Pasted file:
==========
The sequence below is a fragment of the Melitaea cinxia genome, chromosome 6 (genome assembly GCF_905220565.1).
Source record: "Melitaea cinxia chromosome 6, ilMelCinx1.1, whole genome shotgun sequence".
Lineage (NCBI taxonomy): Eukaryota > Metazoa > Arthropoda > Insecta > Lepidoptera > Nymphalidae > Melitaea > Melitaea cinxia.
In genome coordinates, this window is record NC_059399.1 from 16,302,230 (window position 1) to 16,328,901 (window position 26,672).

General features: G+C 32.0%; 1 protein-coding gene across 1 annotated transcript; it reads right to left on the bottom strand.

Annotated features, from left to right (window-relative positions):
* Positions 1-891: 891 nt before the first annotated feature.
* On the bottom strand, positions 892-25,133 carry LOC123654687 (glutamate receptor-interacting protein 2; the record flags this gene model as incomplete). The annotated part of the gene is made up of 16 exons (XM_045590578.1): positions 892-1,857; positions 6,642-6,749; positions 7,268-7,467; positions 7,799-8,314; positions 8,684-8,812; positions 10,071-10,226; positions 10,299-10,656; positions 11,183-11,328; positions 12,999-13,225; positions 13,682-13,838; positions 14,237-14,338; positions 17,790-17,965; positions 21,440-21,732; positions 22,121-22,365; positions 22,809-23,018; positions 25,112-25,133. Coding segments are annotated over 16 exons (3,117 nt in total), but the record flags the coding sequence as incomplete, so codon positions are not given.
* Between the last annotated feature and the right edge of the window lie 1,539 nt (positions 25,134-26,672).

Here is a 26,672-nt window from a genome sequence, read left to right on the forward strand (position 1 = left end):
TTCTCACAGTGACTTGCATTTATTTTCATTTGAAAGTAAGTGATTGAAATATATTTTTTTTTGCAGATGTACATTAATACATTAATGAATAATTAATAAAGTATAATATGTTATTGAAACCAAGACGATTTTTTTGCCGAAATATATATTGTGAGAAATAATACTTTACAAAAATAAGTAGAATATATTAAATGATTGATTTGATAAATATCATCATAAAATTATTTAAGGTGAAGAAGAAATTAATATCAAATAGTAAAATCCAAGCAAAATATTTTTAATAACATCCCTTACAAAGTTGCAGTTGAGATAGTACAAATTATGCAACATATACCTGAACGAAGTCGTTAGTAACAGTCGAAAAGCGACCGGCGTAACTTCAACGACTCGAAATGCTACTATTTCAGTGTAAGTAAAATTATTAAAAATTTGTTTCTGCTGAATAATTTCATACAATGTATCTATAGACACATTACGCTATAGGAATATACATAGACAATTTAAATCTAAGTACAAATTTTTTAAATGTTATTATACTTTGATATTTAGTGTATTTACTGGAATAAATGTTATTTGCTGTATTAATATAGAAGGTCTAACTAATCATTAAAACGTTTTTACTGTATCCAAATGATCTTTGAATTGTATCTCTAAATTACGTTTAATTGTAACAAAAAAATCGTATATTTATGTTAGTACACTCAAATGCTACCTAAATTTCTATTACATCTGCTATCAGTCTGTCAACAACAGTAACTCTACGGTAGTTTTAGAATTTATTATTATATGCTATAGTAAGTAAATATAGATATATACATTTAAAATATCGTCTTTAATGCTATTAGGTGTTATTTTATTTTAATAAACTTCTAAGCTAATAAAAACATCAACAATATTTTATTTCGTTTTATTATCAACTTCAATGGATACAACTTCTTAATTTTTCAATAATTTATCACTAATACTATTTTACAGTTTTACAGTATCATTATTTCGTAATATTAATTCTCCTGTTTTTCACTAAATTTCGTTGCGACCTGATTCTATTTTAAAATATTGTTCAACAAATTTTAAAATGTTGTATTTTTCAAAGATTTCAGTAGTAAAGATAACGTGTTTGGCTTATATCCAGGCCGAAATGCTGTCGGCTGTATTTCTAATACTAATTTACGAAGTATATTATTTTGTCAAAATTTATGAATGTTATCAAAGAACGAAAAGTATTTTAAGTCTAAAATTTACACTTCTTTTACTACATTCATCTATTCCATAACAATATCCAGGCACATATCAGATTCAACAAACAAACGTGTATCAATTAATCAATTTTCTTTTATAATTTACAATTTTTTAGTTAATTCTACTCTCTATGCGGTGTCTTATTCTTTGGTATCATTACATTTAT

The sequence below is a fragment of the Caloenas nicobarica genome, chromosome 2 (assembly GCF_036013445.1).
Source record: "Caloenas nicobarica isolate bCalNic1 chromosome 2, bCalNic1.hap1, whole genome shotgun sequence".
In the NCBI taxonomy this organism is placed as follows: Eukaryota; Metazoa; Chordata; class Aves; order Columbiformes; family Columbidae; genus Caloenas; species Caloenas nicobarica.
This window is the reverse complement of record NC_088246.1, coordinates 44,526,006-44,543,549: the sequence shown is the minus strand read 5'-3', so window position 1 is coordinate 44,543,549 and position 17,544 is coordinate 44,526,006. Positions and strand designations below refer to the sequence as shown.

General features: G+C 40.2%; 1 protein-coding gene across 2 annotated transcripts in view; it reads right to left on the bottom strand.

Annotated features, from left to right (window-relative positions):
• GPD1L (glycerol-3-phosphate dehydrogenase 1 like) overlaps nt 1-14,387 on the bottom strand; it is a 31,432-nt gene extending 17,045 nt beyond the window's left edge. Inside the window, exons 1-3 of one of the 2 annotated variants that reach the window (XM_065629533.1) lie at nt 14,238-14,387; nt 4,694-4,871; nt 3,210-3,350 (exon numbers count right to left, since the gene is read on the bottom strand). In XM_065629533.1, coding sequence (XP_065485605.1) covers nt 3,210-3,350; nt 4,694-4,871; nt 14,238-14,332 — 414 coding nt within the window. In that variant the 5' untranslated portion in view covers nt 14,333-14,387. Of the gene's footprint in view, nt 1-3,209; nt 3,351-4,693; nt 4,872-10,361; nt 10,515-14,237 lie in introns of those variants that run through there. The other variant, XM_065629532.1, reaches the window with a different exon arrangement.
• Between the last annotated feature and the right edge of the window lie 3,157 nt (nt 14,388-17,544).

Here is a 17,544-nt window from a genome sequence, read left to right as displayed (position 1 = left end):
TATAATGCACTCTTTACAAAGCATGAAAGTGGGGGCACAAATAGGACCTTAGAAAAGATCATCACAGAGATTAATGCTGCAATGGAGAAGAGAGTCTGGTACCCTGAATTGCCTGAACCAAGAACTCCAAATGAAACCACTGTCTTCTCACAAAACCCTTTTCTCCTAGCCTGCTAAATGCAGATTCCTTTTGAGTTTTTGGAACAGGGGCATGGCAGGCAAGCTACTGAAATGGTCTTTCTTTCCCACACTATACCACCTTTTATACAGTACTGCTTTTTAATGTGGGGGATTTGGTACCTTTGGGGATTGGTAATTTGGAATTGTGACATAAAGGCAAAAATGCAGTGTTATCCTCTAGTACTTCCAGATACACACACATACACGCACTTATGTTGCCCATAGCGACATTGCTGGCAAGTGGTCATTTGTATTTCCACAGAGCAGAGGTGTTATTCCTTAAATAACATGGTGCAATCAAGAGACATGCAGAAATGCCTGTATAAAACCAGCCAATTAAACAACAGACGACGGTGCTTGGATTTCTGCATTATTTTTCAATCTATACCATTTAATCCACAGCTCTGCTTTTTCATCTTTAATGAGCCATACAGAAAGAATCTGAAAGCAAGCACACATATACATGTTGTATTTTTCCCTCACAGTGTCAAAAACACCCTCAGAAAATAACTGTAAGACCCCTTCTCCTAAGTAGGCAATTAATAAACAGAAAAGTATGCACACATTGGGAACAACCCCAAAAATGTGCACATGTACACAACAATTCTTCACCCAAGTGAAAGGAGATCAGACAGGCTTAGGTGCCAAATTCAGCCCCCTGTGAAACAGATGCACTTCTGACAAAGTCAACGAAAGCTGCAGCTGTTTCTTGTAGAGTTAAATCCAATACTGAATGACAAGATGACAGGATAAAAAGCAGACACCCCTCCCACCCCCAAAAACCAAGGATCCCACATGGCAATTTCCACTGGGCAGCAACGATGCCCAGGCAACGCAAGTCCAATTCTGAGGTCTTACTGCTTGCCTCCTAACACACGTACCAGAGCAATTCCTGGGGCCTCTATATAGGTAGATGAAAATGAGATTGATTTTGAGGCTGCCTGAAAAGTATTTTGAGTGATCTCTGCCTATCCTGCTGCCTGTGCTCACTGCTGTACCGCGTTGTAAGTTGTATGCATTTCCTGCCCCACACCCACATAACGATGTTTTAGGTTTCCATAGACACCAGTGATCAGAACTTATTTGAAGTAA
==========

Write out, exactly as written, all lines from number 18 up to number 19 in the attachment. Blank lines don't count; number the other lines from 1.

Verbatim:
• GPD1L (glycerol-3-phosphate dehydrogenase 1 like) overlaps nt 1-14,387 on the bottom strand; it is a 31,432-nt gene extending 17,045 nt beyond the window's left edge. Inside the window, exons 1-3 of one of the 2 annotated variants that reach the window (XM_065629533.1) lie at nt 14,238-14,387; nt 4,694-4,871; nt 3,210-3,350 (exon numbers count right to left, since the gene is read on the bottom strand). In XM_065629533.1, coding sequence (XP_065485605.1) covers nt 3,210-3,350; nt 4,694-4,871; nt 14,238-14,332 — 414 coding nt within the window. In that variant the 5' untranslated portion in view covers nt 14,333-14,387. Of the gene's footprint in view, nt 1-3,209; nt 3,351-4,693; nt 4,872-10,361; nt 10,515-14,237 lie in introns of those variants that run through there. The other variant, XM_065629532.1, reaches the window with a different exon arrangement.
• Between the last annotated feature and the right edge of the window lie 3,157 nt (nt 14,388-17,544).